In addition to the countless films made from original scripts, the medium's long history demonstrates a close relationship with other arts. Hundreds of movies grow out of plays, short stories, novels, poems, even popular songs, but the origin of "Belle" may be unique —it began with a painting. The painting, an 18th-century portrait of two beautiful, elegantly dressed young women, one white, one black, led the screenwriter, Misan Sagay, to investigate the history of the painting and of the two women, orphaned cousins in the care of the Lord Chief Justice of England.
The story begins with Captain Sir John Lindsay (Matthew Goode) placing his illegitimate biracial daughter Belle (Lauren Julien-Box) in the household of his uncle the Chief Justice (Tom Wilkinson), the Earl of Mansfield. Lord Mansfield and his wife (Emily Watson) raise the young woman along with her cousin Elizabeth (Sarah Gadon) as part of the family. The fact of her mixed ancestry and illegitimacy naturally conditions much of her life in the great house and in the society of lords, ladies, knights, earls, viscounts, and all the other tiresome titles of the awful aristocracy that ruled England.
Most of the film deals with the young womanhood of Dido Elizabeth Belle (Gugu Mbatha-Raw) and her unusual position in the world of privilege and rank. Snooty visitors express shock at her acceptance in the family and the obvious affection of her cousin and great uncle. Beautiful and exotic, she attracts the attention of some eligible young men; as the heiress to a handsome fortune, she also appeals to that classic English type, the younger sons of great families who will not inherit wealth or property.
Aside from Dido's personal story, the question of race enters the movie through her great uncle's position as Lord Chief Justice. He must decide the legality of an insurance claim for a shipload of slaves cruelly drowned by the captain of the slave ship Zong. The case and his decision, according to the script, initiate the process of reform and abolition that ultimately leads to the outlawing of slavery in Great Britain.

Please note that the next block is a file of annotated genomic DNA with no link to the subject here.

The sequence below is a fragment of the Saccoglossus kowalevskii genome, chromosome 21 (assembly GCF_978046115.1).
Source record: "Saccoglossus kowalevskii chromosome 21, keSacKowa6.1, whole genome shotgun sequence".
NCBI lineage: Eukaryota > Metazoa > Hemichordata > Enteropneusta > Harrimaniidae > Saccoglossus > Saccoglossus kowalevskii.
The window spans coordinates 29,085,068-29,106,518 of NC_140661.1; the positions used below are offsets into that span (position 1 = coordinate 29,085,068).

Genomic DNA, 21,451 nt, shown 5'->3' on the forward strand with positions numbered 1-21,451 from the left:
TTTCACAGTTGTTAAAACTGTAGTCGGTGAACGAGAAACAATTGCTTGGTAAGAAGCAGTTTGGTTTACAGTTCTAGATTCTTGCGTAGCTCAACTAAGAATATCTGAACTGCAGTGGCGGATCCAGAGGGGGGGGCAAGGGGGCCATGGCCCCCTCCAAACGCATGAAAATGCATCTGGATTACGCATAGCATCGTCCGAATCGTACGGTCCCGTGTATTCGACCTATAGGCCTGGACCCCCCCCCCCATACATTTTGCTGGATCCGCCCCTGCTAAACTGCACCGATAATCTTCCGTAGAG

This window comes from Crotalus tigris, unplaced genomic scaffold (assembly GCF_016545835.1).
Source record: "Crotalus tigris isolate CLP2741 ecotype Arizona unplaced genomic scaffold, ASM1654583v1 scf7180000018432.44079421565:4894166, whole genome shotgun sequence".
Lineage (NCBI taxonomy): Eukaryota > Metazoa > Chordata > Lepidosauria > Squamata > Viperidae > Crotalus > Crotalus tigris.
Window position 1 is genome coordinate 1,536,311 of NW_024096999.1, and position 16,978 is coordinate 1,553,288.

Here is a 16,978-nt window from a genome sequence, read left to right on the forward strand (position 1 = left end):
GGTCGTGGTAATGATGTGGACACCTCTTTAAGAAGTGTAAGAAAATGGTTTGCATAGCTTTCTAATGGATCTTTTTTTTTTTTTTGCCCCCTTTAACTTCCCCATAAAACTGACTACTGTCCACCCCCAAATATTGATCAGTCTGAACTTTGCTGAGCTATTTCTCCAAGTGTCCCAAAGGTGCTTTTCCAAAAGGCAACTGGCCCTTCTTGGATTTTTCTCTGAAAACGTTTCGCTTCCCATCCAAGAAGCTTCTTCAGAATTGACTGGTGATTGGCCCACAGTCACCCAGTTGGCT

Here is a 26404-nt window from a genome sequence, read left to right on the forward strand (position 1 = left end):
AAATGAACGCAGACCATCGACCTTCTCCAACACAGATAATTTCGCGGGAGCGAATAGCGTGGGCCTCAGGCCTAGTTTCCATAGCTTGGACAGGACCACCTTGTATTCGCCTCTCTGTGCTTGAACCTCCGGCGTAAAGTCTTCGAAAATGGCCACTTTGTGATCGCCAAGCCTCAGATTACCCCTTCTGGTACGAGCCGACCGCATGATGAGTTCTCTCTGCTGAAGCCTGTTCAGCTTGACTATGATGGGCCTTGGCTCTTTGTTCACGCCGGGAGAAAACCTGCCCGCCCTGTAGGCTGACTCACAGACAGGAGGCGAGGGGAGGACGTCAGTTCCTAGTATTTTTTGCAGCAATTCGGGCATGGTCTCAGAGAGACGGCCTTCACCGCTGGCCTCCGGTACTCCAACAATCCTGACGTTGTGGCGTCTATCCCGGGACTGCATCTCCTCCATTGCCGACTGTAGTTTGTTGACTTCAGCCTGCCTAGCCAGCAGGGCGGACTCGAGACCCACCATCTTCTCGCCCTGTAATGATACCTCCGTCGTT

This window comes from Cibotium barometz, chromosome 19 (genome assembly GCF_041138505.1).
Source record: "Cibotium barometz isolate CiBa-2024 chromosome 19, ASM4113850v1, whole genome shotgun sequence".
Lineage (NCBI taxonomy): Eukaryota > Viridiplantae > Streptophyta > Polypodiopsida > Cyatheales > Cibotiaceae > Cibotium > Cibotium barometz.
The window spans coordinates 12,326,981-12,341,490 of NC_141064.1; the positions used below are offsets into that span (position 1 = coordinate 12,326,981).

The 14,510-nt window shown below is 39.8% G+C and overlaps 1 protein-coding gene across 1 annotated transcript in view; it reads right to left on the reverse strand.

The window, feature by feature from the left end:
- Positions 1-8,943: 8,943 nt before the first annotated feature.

Despite the unavoidable presence of the racial issue, "Belle" addresses problems of class as much as race. The painful punctiliousness of behaviors and attitudes suffocates much of the characters' simple humanity. The formal exactness of the dialogue, the scrupulous attention to particular acts, words, and gestures against the background of an oppressive propriety, turns the movie into a version of the novel of manners, rather like Jane Austen without the wit.
Despite her heritage and race, Dido behaves with the same aristocratic decorum as everybody else, speaking in the same careful sentences, invoking the same social rules, enjoying the same privileges as her family and acquaintances. Her love for an idealistic young lawyer, John Davinier (Sam Reid) shows her brave willingness to defy those rules and follow her heart.
Stuck somewhere between a chick flick and a costume drama, with even a touch of the English country house mystery, the picture relies heavily on the decorative aspects of its time. The men wear wigs, stockings, and knee breeches, the women dress in colorful gowns that push their breasts up as if they were selling fruit, and the establishing shots of the great house should please any Anglophile viewer of public television (you "Downton Abbey" fans out there know what I mean). The highly inhibited social life, with its excessively polite conversation, its dreadful snobbery, and entertainment consisting of after dinner piano recitals by the young ladies makes the 18th century seem remarkably boring.
Possibly in keeping with its time and place, "Belle" substitutes words for action in most of its important scenes, resulting in a sometimes tediously talky work. Its visual beauty, its stunning exteriors, and the quality of its cast compensate for some of its length and prolixity. The lovely Gugu Mbatha-Raw looks very like the now famous portrait and handles her part with precision and even some passion. As usual in English movies, the supporting cast, which includes Emily Watson and Miranda Richardson, performs with great competence and conviction, and the redoubtable Tom Wilkinson expresses a variety of emotions underneath that awful wig, and pretty much dominates every one of his scenes.
City spoke with "Ex Machina" director Alex Garland about moving into the director's chair.